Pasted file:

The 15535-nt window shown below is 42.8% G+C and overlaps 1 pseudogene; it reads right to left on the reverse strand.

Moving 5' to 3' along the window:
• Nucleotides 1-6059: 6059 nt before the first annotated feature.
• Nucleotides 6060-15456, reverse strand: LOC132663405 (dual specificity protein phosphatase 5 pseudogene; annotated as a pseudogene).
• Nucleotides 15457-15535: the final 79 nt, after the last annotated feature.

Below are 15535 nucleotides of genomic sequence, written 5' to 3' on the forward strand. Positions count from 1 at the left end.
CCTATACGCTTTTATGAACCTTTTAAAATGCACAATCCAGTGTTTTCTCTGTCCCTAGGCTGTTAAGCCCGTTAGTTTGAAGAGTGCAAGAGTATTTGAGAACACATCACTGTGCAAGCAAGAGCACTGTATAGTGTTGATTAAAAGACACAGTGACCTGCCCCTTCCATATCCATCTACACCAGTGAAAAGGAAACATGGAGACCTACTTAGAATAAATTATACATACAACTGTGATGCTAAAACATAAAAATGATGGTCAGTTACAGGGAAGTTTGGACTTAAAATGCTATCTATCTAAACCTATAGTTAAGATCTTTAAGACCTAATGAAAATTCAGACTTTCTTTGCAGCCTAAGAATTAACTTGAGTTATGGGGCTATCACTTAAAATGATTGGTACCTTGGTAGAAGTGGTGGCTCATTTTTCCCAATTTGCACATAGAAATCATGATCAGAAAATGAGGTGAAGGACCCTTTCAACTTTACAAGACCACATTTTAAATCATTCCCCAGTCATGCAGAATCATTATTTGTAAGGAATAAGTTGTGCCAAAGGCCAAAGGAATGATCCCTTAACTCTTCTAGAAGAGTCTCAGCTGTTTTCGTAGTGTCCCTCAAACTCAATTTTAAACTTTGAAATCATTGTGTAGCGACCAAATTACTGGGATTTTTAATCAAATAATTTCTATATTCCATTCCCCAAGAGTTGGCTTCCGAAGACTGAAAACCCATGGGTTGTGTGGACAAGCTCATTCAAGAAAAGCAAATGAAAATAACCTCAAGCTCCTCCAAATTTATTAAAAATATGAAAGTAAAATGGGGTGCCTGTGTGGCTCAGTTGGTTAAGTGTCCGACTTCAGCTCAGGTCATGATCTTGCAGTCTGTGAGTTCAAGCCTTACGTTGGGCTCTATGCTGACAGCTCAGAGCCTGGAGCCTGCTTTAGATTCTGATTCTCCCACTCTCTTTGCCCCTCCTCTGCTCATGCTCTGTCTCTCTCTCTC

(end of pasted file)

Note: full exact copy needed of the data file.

The 15535-nt window shown below is 42.8% G+C and overlaps 1 pseudogene; it reads right to left on the reverse strand.

Moving 5' to 3' along the window:
• Nucleotides 1-6059: 6059 nt before the first annotated feature.
• Nucleotides 6060-15456, reverse strand: LOC132663405 (dual specificity protein phosphatase 5 pseudogene; annotated as a pseudogene).
• Nucleotides 15457-15535: the final 79 nt, after the last annotated feature.

Below are 15535 nucleotides of genomic sequence, written 5' to 3' on the forward strand. Positions count from 1 at the left end.
CCTATACGCTTTTATGAACCTTTTAAAATGCACAATCCAGTGTTTTCTCTGTCCCTAGGCTGTTAAGCCCGTTAGTTTGAAGAGTGCAAGAGTATTTGAGAACACATCACTGTGCAAGCAAGAGCACTGTATAGTGTTGATTAAAAGACACAGTGACCTGCCCCTTCCATATCCATCTACACCAGTGAAAAGGAAACATGGAGACCTACTTAGAATAAATTATACATACAACTGTGATGCTAAAACATAAAAATGATGGTCAGTTACAGGGAAGTTTGGACTTAAAATGCTATCTATCTAAACCTATAGTTAAGATCTTTAAGACCTAATGAAAATTCAGACTTTCTTTGCAGCCTAAGAATTAACTTGAGTTATGGGGCTATCACTTAAAATGATTGGTACCTTGGTAGAAGTGGTGGCTCATTTTTCCCAATTTGCACATAGAAATCATGATCAGAAAATGAGGTGAAGGACCCTTTCAACTTTACAAGACCACATTTTAAATCATTCCCCAGTCATGCAGAATCATTATTTGTAAGGAATAAGTTGTGCCAAAGGCCAAAGGAATGATCCCTTAACTCTTCTAGAAGAGTCTCAGCTGTTTTCGTAGTGTCCCTCAAACTCAATTTTAAACTTTGAAATCATTGTGTAGCGACCAAATTACTGGGATTTTTAATCAAATAATTTCTATATTCCATTCCCCAAGAGTTGGCTTCCGAAGACTGAAAACCCATGGGTTGTGTGGACAAGCTCATTCAAGAAAAGCAAATGAAAATAACCTCAAGCTCCTCCAAATTTATTAAAAATATGAAAGTAAAATGGGGTGCCTGTGTGGCTCAGTTGGTTAAGTGTCCGACTTCAGCTCAGGTCATGATCTTGCAGTCTGTGAGTTCAAGCCTTACGTTGGGCTCTATGCTGACAGCTCAGAGCCTGGAGCCTGCTTTAGATTCTGATTCTCCCACTCTCTTTGCCCCTCCTCTGCTCATGCTCTGTCTCTCTCTCTC